"Thingness" and Inheritance

In the first game, "state" switching of top-level "things" was handled by an  ad-hoc network of scripts (see The State Switcher, previous post). Now I hope my new "DynObj" class will control all animation, sound, and manipulation colliders from one script. Don't get me wrong, the top level "thing" will still need a one-off script because I found all the different stuff I wanted to do was just impossible to standardize, but the bespoke script will be a lot simpler for inheriting from the DynObj class. Before this year, I knew nothing of inheritance, one of the three pillars of object-oriented programming.

Inheritance allows me to have a few public methods and variables on every top-level "thing" that are consistent no matter what the "thing" is. The DynObj class has certain useful methods and all the bespoke "thing" scripts inherit those methods. Whether the thing is a retractable metal grating or a shuttered gazebo-elevator, I call SwitchState(2); to switch either of those things to their second state. They will both play their own sounds, play their own animations, and have the appropriate manipulation colliders enabled (as outlined in the bespoke script) when they are done. SetState(2) will do the same except skip to the end of the animation, play no sound... switch instantly (useful for loading a saved game, which before was a real hassle but now becomes just a long list of the right DynObjs set to the right states). Triggered(string name); is for taking in a user manipulation (like a button-press, a door-yank, or a suncube-placement) and deciding what state to switch to based on what is triggering and what state the "thing" is currently in. I used to have to SendMessage("Triggered") to the top node where I knew the bespoke script was. I heard that was inefficient and deprecated. Now since I know it's a DynObj, I can topnode.GetComponent<DynObj>().Triggered(); and even have room to pass more variables if I want.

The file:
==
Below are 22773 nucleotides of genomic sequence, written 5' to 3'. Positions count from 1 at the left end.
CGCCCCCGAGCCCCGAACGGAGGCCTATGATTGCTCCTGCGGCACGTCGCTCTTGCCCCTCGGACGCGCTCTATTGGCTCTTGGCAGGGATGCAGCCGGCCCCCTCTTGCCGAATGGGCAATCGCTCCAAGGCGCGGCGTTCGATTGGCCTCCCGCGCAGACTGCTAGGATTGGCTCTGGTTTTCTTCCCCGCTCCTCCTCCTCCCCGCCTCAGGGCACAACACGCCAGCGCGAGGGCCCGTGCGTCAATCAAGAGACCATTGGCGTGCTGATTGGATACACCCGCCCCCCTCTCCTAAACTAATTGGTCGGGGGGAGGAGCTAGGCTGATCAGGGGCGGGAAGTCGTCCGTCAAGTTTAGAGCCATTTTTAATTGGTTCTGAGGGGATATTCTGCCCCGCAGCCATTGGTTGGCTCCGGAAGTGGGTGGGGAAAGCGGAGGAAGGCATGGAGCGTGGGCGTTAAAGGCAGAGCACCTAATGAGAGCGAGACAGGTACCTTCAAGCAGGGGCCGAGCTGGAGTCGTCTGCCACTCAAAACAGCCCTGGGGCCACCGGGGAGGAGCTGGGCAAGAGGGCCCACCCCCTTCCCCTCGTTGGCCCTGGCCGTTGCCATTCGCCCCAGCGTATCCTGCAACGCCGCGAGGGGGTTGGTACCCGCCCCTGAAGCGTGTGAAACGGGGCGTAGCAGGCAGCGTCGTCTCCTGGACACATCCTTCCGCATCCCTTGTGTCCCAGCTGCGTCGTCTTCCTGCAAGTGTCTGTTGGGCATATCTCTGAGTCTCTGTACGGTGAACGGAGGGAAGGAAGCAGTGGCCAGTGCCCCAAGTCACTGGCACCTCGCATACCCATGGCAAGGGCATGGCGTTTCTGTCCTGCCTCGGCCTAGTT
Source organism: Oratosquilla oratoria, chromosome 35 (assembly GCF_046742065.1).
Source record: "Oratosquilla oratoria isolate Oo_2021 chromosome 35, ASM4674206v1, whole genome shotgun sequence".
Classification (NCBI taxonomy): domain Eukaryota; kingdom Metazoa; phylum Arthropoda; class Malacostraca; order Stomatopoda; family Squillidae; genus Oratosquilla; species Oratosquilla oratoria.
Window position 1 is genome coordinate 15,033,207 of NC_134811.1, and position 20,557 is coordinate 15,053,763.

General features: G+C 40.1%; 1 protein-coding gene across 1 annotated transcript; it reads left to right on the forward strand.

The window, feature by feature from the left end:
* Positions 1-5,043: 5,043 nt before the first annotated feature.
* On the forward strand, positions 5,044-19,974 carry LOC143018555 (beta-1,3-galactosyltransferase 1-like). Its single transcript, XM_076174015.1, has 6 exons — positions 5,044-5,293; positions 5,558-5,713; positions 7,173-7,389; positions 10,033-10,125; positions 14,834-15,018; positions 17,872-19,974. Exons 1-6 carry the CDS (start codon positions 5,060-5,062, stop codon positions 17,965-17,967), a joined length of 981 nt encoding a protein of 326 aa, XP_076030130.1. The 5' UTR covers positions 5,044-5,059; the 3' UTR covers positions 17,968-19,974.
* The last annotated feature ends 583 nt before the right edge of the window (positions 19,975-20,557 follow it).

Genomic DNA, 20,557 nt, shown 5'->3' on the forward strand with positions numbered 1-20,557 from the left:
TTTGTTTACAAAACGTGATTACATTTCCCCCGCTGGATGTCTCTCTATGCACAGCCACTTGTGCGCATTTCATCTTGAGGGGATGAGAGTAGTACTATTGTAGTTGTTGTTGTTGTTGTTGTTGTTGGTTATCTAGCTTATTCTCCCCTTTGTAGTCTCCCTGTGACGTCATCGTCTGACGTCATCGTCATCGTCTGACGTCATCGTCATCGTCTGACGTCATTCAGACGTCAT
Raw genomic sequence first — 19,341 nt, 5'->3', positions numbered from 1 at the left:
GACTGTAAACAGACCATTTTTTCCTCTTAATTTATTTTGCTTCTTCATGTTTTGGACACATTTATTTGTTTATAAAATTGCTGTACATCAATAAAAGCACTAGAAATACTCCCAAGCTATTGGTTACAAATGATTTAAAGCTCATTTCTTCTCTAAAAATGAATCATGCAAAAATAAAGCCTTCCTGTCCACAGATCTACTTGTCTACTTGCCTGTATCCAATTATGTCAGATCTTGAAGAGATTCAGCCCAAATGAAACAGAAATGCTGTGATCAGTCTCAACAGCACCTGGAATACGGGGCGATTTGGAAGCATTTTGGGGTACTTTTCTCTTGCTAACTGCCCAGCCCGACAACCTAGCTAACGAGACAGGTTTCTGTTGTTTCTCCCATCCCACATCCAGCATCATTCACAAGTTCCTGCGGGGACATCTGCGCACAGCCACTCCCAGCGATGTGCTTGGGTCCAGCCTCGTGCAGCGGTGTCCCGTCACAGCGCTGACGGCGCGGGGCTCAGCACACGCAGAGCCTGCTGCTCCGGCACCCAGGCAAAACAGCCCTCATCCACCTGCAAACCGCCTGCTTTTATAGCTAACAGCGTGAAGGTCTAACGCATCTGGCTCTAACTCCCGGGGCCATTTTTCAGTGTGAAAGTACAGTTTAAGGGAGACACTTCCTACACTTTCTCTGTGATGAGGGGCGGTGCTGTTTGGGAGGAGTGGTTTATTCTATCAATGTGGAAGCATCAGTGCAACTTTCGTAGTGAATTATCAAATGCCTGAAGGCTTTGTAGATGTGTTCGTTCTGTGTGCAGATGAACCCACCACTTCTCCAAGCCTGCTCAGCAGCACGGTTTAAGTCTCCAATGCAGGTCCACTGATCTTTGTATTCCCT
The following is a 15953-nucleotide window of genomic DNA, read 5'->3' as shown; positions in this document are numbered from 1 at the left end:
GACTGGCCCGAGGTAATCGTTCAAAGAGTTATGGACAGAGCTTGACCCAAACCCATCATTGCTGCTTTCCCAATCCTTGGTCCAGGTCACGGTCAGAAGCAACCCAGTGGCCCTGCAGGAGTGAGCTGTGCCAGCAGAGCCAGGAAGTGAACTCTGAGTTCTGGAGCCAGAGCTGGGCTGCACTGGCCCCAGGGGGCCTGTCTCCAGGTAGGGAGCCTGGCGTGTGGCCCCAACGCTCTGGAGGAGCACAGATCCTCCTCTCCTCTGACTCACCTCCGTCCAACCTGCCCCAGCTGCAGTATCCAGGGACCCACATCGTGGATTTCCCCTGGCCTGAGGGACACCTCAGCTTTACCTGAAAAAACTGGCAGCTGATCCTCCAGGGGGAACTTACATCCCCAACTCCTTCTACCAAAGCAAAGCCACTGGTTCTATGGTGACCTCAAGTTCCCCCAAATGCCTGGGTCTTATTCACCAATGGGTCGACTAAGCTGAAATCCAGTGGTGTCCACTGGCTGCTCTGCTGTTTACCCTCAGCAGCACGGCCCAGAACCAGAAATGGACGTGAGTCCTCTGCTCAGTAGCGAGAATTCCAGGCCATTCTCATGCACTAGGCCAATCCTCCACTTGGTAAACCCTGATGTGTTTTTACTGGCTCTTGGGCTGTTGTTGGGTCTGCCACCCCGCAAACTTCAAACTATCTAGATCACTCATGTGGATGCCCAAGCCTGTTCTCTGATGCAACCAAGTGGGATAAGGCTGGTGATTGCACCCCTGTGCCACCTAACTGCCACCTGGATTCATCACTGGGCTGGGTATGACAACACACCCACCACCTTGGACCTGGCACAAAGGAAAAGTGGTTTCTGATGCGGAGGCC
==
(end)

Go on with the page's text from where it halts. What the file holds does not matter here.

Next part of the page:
Bottom line, inheritance allows all these Dynamic Objects, these different "things", to behave in their unique one-off ways, and yet still be one "thing" and share certain powerful functions. It allows me to find the right mix between a bespoke script for everything (which would have tons of redundancy and inconsistency) and a one-script-to-rule-them-all approach (which would be horribly bloated and probably impossible).

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